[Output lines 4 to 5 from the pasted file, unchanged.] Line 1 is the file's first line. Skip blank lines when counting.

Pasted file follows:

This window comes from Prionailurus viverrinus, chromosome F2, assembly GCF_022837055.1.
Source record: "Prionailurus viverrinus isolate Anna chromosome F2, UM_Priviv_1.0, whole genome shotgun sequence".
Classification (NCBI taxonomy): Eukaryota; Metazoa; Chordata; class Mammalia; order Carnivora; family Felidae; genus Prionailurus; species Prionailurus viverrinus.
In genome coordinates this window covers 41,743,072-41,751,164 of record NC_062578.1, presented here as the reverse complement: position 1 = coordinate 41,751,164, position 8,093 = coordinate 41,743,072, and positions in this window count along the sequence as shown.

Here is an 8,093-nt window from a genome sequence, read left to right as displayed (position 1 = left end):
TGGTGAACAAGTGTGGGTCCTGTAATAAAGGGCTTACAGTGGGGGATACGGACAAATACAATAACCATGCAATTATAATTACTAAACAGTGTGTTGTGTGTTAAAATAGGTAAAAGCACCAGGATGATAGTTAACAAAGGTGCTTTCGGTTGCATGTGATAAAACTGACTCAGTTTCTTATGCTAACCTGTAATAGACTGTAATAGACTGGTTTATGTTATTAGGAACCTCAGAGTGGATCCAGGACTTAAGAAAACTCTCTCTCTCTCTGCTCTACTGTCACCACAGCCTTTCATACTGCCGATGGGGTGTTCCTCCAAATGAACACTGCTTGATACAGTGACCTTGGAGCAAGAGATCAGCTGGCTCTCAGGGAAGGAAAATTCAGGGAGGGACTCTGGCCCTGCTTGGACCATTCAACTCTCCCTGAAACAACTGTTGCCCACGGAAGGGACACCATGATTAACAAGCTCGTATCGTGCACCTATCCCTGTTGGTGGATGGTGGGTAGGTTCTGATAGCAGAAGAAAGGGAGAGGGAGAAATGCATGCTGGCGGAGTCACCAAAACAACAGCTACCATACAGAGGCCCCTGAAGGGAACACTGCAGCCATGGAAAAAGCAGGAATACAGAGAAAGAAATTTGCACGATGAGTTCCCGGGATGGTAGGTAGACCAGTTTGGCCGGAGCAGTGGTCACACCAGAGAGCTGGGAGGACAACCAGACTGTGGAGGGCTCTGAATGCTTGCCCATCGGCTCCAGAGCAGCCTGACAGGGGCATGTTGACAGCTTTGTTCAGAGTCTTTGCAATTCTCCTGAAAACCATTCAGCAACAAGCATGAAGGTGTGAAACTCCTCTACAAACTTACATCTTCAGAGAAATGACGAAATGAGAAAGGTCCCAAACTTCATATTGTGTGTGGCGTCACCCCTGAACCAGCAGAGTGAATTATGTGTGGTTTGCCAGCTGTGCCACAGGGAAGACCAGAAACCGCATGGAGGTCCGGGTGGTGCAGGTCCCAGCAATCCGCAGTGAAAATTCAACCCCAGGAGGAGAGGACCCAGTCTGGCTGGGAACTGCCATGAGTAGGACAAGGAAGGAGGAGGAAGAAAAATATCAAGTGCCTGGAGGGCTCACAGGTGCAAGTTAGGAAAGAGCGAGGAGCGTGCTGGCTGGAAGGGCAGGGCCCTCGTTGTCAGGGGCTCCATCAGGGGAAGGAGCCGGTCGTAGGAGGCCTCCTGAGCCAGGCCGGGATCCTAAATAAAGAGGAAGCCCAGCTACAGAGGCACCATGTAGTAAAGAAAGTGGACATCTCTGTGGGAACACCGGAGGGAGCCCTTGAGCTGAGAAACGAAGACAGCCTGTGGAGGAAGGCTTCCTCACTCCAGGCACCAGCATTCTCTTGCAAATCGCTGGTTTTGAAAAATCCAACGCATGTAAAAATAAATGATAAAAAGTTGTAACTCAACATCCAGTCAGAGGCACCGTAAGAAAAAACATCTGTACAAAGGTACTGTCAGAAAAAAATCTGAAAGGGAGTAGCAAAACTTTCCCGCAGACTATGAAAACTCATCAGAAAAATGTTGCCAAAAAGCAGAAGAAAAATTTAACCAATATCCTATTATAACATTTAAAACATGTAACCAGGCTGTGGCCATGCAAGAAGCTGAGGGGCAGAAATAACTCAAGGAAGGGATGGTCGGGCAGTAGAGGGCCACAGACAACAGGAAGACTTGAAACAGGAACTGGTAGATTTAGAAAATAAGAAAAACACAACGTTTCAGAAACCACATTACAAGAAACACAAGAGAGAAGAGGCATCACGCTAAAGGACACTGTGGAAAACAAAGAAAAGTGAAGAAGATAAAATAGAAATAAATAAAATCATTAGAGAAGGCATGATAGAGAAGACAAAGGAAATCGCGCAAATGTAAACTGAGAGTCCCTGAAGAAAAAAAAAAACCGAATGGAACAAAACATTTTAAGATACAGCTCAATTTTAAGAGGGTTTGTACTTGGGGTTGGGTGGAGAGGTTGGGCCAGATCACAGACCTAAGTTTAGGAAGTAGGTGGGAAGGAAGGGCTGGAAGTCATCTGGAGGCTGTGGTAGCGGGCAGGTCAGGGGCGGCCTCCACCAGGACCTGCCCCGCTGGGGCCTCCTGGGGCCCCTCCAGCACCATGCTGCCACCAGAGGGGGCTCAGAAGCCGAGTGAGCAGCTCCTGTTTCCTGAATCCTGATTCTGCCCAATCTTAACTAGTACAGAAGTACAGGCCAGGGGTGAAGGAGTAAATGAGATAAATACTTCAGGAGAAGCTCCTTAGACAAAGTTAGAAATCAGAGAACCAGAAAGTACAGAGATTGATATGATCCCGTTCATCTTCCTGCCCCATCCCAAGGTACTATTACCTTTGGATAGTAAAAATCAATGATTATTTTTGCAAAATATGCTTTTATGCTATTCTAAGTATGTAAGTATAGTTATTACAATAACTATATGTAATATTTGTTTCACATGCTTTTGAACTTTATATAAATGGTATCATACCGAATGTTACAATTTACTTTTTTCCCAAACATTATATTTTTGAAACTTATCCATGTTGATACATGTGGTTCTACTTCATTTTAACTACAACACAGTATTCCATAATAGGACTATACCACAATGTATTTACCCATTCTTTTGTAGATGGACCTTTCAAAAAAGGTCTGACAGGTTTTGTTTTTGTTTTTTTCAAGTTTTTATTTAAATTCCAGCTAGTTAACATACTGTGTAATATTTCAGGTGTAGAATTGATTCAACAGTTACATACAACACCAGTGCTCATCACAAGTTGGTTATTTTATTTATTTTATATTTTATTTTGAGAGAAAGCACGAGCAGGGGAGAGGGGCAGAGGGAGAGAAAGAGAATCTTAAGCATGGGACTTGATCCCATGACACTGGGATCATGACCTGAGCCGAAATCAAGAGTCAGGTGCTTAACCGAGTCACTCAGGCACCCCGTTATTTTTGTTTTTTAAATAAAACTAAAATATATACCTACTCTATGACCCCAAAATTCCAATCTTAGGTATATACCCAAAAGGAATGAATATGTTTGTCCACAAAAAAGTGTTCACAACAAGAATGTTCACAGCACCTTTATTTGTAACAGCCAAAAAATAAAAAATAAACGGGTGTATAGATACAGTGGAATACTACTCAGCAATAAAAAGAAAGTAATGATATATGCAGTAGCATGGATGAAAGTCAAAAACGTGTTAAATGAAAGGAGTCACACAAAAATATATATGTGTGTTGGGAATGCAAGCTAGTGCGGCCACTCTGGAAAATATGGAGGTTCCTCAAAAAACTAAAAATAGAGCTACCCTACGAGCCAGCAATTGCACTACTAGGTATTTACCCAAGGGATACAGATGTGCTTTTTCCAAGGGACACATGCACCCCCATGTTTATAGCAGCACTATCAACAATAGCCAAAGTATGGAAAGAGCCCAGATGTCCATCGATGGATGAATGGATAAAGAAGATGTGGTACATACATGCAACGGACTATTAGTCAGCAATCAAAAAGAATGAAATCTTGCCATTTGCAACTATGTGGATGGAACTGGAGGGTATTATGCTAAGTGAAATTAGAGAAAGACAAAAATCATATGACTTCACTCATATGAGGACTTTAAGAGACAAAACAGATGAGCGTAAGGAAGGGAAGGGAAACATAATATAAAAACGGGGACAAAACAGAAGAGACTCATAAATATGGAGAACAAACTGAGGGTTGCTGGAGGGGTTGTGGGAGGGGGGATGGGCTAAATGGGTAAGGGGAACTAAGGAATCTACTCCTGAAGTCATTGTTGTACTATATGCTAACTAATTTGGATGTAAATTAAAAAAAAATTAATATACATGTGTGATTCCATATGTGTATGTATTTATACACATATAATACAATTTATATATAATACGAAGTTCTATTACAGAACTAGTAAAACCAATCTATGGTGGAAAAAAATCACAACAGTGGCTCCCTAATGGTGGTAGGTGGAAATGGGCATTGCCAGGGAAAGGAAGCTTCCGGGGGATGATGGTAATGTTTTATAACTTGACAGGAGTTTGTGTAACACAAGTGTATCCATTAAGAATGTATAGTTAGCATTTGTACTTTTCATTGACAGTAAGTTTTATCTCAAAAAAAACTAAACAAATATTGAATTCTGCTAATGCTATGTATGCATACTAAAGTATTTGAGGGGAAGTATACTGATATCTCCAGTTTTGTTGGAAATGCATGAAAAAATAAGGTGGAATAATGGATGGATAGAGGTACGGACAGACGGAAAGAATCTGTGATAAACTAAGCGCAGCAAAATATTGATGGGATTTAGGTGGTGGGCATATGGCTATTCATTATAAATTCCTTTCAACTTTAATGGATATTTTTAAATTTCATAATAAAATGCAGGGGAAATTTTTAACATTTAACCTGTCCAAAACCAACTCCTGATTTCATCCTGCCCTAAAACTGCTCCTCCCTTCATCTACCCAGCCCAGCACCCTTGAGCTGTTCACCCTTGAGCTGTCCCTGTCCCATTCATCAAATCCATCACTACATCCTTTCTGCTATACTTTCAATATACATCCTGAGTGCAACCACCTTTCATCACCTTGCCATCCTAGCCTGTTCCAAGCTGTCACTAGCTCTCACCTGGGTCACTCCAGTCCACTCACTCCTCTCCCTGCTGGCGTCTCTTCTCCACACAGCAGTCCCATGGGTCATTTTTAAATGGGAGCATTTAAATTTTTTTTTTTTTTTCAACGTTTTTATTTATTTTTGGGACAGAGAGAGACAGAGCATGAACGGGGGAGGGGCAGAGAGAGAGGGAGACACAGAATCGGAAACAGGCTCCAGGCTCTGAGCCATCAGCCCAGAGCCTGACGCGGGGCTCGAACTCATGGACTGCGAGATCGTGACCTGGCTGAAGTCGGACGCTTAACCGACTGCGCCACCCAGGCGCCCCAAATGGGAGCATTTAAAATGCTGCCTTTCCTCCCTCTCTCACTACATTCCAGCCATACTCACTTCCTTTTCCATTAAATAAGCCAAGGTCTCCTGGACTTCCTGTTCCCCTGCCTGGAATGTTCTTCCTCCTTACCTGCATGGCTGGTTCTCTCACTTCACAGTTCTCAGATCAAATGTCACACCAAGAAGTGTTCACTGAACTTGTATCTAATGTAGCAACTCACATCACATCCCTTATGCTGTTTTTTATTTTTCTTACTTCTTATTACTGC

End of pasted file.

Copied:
In genome coordinates this window covers 41,743,072-41,751,164 of record NC_062578.1, presented here as the reverse complement: position 1 = coordinate 41,751,164, position 8,093 = coordinate 41,743,072, and positions in this window count along the sequence as shown.

Here is an 8,093-nt window from a genome sequence, read left to right as displayed (position 1 = left end):